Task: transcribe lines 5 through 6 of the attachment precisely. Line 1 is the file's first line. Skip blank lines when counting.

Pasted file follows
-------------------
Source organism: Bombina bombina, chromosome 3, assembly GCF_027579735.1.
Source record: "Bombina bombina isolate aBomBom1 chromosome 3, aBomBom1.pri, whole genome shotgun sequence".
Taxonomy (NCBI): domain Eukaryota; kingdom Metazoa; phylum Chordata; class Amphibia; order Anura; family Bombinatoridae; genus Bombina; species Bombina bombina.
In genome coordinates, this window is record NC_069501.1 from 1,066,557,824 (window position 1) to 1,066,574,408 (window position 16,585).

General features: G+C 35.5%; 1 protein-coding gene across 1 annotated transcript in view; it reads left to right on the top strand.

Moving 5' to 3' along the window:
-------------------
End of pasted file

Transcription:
General features: G+C 35.5%; 1 protein-coding gene across 1 annotated transcript in view; it reads left to right on the top strand.

Moving 5' to 3' along the window: